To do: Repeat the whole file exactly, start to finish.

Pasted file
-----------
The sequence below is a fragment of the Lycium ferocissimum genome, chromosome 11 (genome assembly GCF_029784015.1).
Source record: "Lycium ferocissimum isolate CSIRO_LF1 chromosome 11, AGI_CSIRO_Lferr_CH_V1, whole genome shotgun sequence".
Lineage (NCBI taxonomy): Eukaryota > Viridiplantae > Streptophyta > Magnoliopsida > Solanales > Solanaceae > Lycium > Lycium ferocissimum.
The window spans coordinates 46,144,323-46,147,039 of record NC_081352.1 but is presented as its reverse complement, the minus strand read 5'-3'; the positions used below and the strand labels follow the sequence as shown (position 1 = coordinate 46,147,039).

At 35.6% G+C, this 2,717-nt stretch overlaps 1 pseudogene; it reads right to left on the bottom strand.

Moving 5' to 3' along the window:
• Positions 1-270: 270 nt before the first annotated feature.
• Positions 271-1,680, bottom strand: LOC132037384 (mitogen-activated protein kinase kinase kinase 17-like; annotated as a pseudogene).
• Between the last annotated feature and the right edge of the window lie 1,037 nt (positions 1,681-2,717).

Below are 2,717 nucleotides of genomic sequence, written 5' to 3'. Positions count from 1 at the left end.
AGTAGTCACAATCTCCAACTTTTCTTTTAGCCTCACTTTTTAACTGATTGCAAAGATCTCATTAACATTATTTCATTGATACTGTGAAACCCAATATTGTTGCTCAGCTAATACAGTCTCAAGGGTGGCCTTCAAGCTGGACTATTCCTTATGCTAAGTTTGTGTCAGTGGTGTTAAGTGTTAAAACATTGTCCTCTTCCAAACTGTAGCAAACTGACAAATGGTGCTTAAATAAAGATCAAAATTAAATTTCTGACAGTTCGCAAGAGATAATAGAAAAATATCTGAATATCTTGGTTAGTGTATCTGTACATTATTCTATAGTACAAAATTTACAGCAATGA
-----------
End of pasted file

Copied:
The sequence below is a fragment of the Lycium ferocissimum genome, chromosome 11 (genome assembly GCF_029784015.1).
Source record: "Lycium ferocissimum isolate CSIRO_LF1 chromosome 11, AGI_CSIRO_Lferr_CH_V1, whole genome shotgun sequence".
Lineage (NCBI taxonomy): Eukaryota > Viridiplantae > Streptophyta > Magnoliopsida > Solanales > Solanaceae > Lycium > Lycium ferocissimum.
The window spans coordinates 46,144,323-46,147,039 of record NC_081352.1 but is presented as its reverse complement, the minus strand read 5'-3'; the positions used below and the strand labels follow the sequence as shown (position 1 = coordinate 46,147,039).

At 35.6% G+C, this 2,717-nt stretch overlaps 1 pseudogene; it reads right to left on the bottom strand.

Moving 5' to 3' along the window:
• Positions 1-270: 270 nt before the first annotated feature.
• Positions 271-1,680, bottom strand: LOC132037384 (mitogen-activated protein kinase kinase kinase 17-like; annotated as a pseudogene).
• Between the last annotated feature and the right edge of the window lie 1,037 nt (positions 1,681-2,717).

Below are 2,717 nucleotides of genomic sequence, written 5' to 3'. Positions count from 1 at the left end.
AGTAGTCACAATCTCCAACTTTTCTTTTAGCCTCACTTTTTAACTGATTGCAAAGATCTCATTAACATTATTTCATTGATACTGTGAAACCCAATATTGTTGCTCAGCTAATACAGTCTCAAGGGTGGCCTTCAAGCTGGACTATTCCTTATGCTAAGTTTGTGTCAGTGGTGTTAAGTGTTAAAACATTGTCCTCTTCCAAACTGTAGCAAACTGACAAATGGTGCTTAAATAAAGATCAAAATTAAATTTCTGACAGTTCGCAAGAGATAATAGAAAAATATCTGAATATCTTGGTTAGTGTATCTGTACATTATTCTATAGTACAAAATTTACAGCAATGA